Director Bruce G. Hallenbeck never had a chance when it came to making horror movies. Ever since he saw a werewolf movie on television called THE UNDYING MONSTER when he was three years old he was hooked. It also helped that he grew up in a little town called Kinderhook, New York, which was where Washington Irving actually wrote THE LEGEND OF SLEEPY HOLLOW. The legend of the Headless Horseman is big in this town (a distinction it shares with Tarrytown, which is where Irving actually set the story), and there are a lot of "haunted houses" around, so Bruce's Halloween nature was nurtured at an early age.
He turned five in 1957, the year of the big Gothic horror revival; saw all the Universal monster movies by the time he was seven. He saw HORROR OF DRACULA in 1958 in a theater and remembers kids running screaming from the place. He was in Heaven. It changed his life. Of course, it helped that his grandmother, who raised him, let young Bruce indulge his creative interests.
He made comic books when he was seven or eight that were based on horror movies of the day; discovered FAMOUS MONSTERS magazine when he was eight, and was fascinated by the fan section in which kids wrote in about the home movies they'd made. He thought, "if they can do it, why not me?" So he started making movies when he was twelve, with his father's camera. The first one completed was called KIKO, SON OF KONG-it was mostly claymation. You see, he had been in denial for a few years about the Son of Kong's death in the original movie, so he brought him back in his film.
After that, he completed my first live-action movie, THE CREATION OF FRANKENSTEIN, in which he played the monster through most of it, with a Universal Frankenstein mask and his hands painted green.
Numerous other films followed, including a spy movie, a science-fiction film and several vampire films-all short subjects of between three and fifteen minutes. And all were silent, shot in Regular 8mm film. When he graduated from high school he took a year off and got heavily into writing; He had numerous articles already published in journals such as THE CHRISTOPHER LEE FAN CLUB-mostly film criticism, and in high school had won a top writing prize for his short story, FEAR IS THE COLOR OF DARKNESS. When he was seventeen, he discovered the writings of H.P. Lovecraft and, inspired heavily by them, started writing his own short stories. Three of them were published when he was nineteen in a professional fantasy magazine called MOONBROTH. He was paid very little money but now he was a "professional" writer. Of course, none of this stuff paid the bills but by this time he had a state job. Three years of civil service drove him nuts, so he got into radio, with a job as copywriter / talk show host / production director / sales / engineering at a Hudson, New York radio station called WHUC. I was in radio for about fifteen years. During that time, Bruce continued to write for magazines such as FANGORIA, CINEFANTASTIQUE, MONSTERLAND and many, many others. He also continued to make movies; his first Super 8 sound film was called LORD RUTHVEN, based on THE VAMPYRE by John Polidori. Then he did another "music video" film based on Jethro Tull's SONGS FROM THE WOOD album. In 1979 he traveled to England for the second time in his life (the first had been in 1975, when he met Hammer music composer James Bernard and interviewed him for LITTLE SHOP OF HORRORS Magazine) and went out to Pinewood Studios, where a script that he had written based on his short story FEAR IS THE COLOR OF DARKNESS was under consideration for filming by Tyburn Productions. The financing fell through for the project but he got to know more Hammer alumna, and felt yet closer to his dream of making movies.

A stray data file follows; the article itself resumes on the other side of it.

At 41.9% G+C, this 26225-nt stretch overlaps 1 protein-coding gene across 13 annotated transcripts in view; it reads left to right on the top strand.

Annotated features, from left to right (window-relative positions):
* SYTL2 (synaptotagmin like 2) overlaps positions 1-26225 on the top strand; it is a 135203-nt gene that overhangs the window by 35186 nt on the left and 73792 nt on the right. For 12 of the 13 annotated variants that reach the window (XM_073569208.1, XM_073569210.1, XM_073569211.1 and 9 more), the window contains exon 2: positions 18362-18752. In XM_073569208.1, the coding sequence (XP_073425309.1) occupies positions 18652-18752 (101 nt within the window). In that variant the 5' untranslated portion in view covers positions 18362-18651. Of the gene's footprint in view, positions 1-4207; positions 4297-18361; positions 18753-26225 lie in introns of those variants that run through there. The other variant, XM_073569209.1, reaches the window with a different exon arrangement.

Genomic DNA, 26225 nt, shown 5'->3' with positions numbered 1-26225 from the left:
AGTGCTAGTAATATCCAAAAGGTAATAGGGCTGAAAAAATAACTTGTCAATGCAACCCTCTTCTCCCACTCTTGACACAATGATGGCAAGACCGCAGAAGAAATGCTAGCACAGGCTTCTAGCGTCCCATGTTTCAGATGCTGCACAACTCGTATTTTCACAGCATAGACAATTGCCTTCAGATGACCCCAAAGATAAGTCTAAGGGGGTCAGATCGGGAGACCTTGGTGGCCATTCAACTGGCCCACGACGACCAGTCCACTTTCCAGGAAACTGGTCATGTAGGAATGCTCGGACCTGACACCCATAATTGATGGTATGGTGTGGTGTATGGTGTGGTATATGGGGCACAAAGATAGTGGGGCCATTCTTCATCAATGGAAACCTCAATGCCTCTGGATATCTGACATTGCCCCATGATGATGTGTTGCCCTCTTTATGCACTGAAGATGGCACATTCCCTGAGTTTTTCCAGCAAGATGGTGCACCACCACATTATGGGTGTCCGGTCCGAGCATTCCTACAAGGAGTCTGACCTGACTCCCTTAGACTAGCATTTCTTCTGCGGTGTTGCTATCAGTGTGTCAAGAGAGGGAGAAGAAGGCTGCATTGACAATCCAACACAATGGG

In 1983, he got into 16mm production with a project called CANNIBAL CHURCH; it never got finished, but enough was shot or an eight minute promotional reel that was taken to MIFED by Alexander Beck. It was deemed "too outrageous" and never got funded. Bruce rewrote the script and it was transformed into a more Hammeresque project called GRAVE'S END. He got his Hammer friends interested in it, and by 1985 it was announced in VARIETY as a British-American co-production starring Caroline Munro, Ralph Bates, Michael Gothard, Bobbie Bresee and Russell Todd, to be directed by Jimmy Sangster. And the funding fell through. There was actually $400,000 in escrow for the production, but the investors (who were Greek) argued amongst themselves and pulled out.
The project was optioned by two other producers-William Paul and Brendan Faulkner-and fell through both times. Everyone loved the script, from special effects ace Ed French to Hammer alumnus Ralph Bates-but no one came through with the money. Feeling frustrated by dealing with so-called "big boys", he decided in late 1987 to mount his own production in 16mm. He got together with a local filmmaker named Antonio Panetta, who happened to own his own Arriflex camera. He wanted to make art films, and Bruce wanted to make horror films, so they compromised on a remake of Carl Dreyer's VAMPYR-an art house horror film.
The movie ended up being released by Panorama Entertainment in 1991 under the title of VAMPYRE. Recently it was re-released by E.I. INDEPENDENT CINEMA, who also released his tribute to Hammer films, FANGS.
Q: How did FANGS come about and how did you get Veronica Carlson to host the documentary?
BRUCE: After attending a FANEX convention in Baltimore, at which I met Veronica Carlson, I asked her to host and narrate an hour-long "shockumentary" called FANGS, a history of vampire movies and she agreed. She hadn't been in front of a movie camera in seventeen years, since she had done THE GHOUL for Tyburn. We flew her up to New York and shot her scenes on the same locations we had shot VAMPYRE, and everybody had a great time. FANGS was first released by my own label, PAGAN VIDEO, in 1992. We took out full-page ads in FILMFAX and sold quite a few copies, essentially broke even on the production.